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I've been dabbling for about a year and am having a lot of fun.
Nothing too serious and I don't have mega expectations but I'm starting to wonder if my images could be sharper and there's something I'm missing.
I'm attaching a picture which is the best 10% of a 3 minute video with 500d 'bolted' straight to the 200p f5 scope. No filters...no barlows...just camera straight on.
It's sharpened and saturated after the fact so in every way this is the sharpest I can get it.
I've always had the same issue whether it's with a single shot, stacks of shots, or stacked video.
Views through the eyepieces (circle-T 12.5/25) are mega sharp!
I'm happy that collimation is very good and it was a remarkably clear night tonight.
All in all I'd be pretty happy with this image (maybe over exposed a bit...) if the craters with shadows didn't make me want to rub my eyes.
Thanks in advance for any thoughts or advice!
I am intending to buy a Sky-Watcher Skymax-127 Maksutov-Cassegrain, primarily to make a number of daytime photographic terrestrial observations ranging from 1-5.5 miles, the most distant of which is of a target at 5.5 miles that is about 5 feet in size. The distant target would have an angular size of about 0.01 degrees. To get an object of an angular size of 0.01 degrees to appear as 100pixels vertically on the APS-C sensor (22.3mm x 14.9 mm) of my Canon EOS 250D camera, I would need a telescope/lens with a focal length of about 2.1m. The Skymax 127 with a focal length of 1500mm is pretty close to the required value and if used in combination with a Barlow lens I would be able to get more than the focal length I require.
The FOV of the Skymax-127 with its 1500mm focal length in combination with the vertical sensor size of 14.9mm gives a field of view that can be derived from the following attached diagram
which gives a FOV of 0.569°.
But I would also like to make some lunar and solar observations with my system and capture images of the complete objects, and the maximum angular size of the Moon at perigee is 0.568°, so in theory the FOV of my system at 0.569 should be sufficient to gather the whole of the Moon at its largest angular size.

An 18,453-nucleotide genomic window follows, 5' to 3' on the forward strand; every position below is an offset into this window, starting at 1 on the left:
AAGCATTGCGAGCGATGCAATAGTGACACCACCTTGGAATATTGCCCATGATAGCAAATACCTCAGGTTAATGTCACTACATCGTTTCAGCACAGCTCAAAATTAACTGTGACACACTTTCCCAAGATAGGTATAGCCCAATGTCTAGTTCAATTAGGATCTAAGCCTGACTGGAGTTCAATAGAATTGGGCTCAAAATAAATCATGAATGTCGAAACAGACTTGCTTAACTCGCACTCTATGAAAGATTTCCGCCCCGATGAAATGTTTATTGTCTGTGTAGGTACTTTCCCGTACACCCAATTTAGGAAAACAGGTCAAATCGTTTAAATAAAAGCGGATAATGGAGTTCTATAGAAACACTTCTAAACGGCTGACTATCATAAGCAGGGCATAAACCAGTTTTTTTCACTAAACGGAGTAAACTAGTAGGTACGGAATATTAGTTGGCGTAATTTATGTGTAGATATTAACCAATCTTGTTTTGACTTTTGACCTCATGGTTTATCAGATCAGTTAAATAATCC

But I have seen a video in which someone is using a Celestron SE6, which also has a focal length of 1500mm and when using it with a Canon 60da camera with an ASP-C sensor https://www.dpreview.com/products/canon/slrs/canon_eos60da which has the same size sensor as mine, then the camera does not seem able to capture a full view of the Moon. The video is at https://www.all-startelescope.com/video/scope-setup/nexstar-6se-dslr . The section where the Canon 60da is used is just before the end of the video and a clipped moon is shown, and then a full sized sensor camera is used to capture the whole Moon.
Does this video not suggest that my camera with its APS-C sensor coupled with the Skymax 127 with its 1500mm focal length would not be able to capture the whole Moon, despite my calculations suggesting that it would?
I understand that a reducer does not work well with a Muksatov-Cassegrain, so if I buy this telescope and use it in conjunction with my Canon250D, am I doomed never to be able to get an image of the complete moon?
Thanks in advance for any suggestions/help etc
UPDATED ALL SOLD
I have too many Lunar Atlases, so it is time to say goodbye to some of them.
All of these book are in very good - excellent condition and have hardly been used. All prices are postage paid to the UK. Payment by Paypal please - details on request
1) Atlas of the Moon - Antonin Rukl 1996 published by Kalmback Publishing £25 Sold - Thanks John
2) Observing the Moon - Peter T. Wlasuk 2000 published by Springer £12 Sold - thanks James
3) The Hatfield SCT Lunar Atlas - edited by Jeremy Cook 2005 published by Springer £20 Sold - Thanks Vin
4) New Atlas of the Moon - Thierry Legault & Serge Brunier 2006 published by Firefly Books - note this is a large hard cover, spiral bound book £15 Sold - thanks James
5) Atlas of the Lunar Terminator - John E. Westfall 2000 published by Cambridge University Press £20 SOLD thanks Ade
Thanks for looking